The video grabbed the attention of the All-Star Squadron, and a group of them (Firebrand, Hourman, Johnny Quick, Liberty Belle, and Robotman) traveled to Detroit to investigate. They discovered that Will and his father were planning a protest, one that was attached by the agents of the Real American, a costumed white-supremacist. A race riot broke out between the residents of Peaceful Valley and the agents of the Real American. The All-Stars arrived, trying to calm both sides, but found that the Real American was able to manipulate people’s emotions to keep the fight raging. During the fight, police beat and arrested Will’s father, and Will was defeated one-on-one with the Real American.

Rescued by Robotman

As the riots flared up again, All-Star Squadron members Green Lantern and Hawkman traveled to Detroit to help out their teammates. However, the members of the All-Star Squadron found themselves under the sway of the words of the Real American; all but Robotman, that is. Something with Robotman’s build prevented Real American’s abilities from affecting him. Robotman freed Amazing-Man and snapped the All-Star Squadron out of their fugue state. The team defeated Real American, who was revealed to be a robot created by the Monitor and controlled by a local diner operator. With the immediate threat gone, Amazing-Man decided to join the All-Star Squadron, to show America an example of equality between the races.

With the All-Star Squadron

Amazing-Man served a short time with the All-Star Squadron before the war’s end. During his first mission, he defended the All-Star’s base of operations, the Perisphere, against an attack by Axis agents Prince Daka, Kung, Samurai, and Tsunami. When the Crisis on Infinite Earths hit Earth-2’s 1942, Amazing-Man fought alongside other All-Stars against the Anti-Monitor’s plans. Amazing-Man also served as a mentor to the Young All-Stars, even playing baseball with them once at Yankee Stadium.

His Legacy

Fighting for civil rights

After the war, Amazing-Man’s identity was revealed to the world by J. Edgar Hoover. Though he received numerous death-threats against his life, Everett continued to maintain the Amazing-Man identity, becoming involved with the civil rights movement of the 1960s. It was Amazing-Man that brought Martin Luther King’s murderer John Ruby to justice.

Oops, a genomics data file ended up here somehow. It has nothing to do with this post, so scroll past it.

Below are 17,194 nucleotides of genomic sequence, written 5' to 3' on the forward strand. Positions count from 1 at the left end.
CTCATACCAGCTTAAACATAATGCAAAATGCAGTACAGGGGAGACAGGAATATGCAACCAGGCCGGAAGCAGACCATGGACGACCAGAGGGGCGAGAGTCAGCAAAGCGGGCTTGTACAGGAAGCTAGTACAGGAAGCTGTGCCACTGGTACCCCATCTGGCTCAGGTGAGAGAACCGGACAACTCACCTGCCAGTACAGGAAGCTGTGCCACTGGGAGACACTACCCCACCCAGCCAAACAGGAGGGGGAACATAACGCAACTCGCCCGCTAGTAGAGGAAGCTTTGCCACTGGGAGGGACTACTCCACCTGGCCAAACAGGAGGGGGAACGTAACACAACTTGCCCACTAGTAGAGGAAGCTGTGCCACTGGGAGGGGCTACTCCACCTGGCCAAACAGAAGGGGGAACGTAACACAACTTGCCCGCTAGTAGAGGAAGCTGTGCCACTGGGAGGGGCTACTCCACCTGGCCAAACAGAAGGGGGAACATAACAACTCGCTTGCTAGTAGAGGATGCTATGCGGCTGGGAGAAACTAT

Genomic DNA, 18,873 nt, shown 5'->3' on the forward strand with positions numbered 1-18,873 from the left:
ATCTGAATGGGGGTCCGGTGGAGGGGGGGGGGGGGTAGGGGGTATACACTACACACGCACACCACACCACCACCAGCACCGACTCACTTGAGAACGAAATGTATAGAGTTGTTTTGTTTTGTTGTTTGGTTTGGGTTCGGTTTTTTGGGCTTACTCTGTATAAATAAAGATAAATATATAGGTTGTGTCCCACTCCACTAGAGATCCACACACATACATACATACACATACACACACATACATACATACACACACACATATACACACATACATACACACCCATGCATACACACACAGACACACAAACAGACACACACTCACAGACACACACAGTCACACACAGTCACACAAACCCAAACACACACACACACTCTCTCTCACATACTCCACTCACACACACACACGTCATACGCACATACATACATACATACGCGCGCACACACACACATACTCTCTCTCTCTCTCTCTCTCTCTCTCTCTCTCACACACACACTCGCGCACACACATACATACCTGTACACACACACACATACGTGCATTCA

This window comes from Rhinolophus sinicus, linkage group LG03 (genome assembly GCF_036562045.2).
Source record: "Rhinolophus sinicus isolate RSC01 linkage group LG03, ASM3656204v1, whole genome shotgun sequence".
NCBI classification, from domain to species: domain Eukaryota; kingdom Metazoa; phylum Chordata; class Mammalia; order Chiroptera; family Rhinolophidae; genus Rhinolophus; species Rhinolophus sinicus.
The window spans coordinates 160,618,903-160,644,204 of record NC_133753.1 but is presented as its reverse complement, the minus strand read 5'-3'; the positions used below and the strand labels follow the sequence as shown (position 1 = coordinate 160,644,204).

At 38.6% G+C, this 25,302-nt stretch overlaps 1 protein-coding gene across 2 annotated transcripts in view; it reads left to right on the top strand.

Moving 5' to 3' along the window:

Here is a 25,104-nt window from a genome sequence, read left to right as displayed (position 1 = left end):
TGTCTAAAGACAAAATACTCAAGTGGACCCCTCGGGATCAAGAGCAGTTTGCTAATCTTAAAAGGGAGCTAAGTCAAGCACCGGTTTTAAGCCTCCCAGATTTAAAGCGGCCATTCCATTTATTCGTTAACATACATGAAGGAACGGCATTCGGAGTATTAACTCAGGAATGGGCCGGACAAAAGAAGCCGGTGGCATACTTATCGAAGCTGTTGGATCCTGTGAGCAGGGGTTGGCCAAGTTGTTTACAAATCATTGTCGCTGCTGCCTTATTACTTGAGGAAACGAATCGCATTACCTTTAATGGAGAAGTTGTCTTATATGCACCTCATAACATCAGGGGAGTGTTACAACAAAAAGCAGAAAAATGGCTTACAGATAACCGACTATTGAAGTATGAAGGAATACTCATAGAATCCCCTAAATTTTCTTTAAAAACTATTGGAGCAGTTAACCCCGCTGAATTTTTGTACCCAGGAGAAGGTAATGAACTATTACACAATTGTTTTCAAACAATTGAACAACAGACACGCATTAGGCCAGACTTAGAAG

Eventually, Amazing-Man retired the Amazing-Man identity, though he kept his costume as a souvenir. He settled down in Detroit, and had at least one son and one daughter. His son Will Jr. developed similar abilities as his, but decided against being a super-hero. Will Jr. enrolled in the Army, and was killed in the Vietnam War. Will Jr., though, had a son, Will Everett III, who also gained his abilities to become the second Amazing-Man. Will Everett III died as a member of Justice League Europe. Will also had another grandson who inherited his abilities, Markus Clay, who also took the name Amazing-Man and fought in the southern U.S. As the third Amazing-Man, Clay served a short stint in the JSA before returning to the south.

When last seen, Will Everett was seen in intensive care in a hospital in Detroit. It is presumed that Will has died of cancer since then.

Powers and Abilities

Transforming into gold

Amazing-Man possessed the ability to transform himself into a living embodiment of any material he touched: from wood to radio waves. He gained the inherent abilities, powers, and weaknesses of that material; for instance, if he touched stone, then he would become as strong and hard as stone, but would also be susceptible to fracturing. Through unexplained means, Amazing-Man’s costume also transformed into whatever materials he touched as well.

In addition to his powers, Will Everett was an Olympic-award-winning athlete, having won multiple awards in the 1936 Berlin Olympics.


Height: 6’ 1”

Weight: 185 lbs

Eyes: Brown

Hair: Black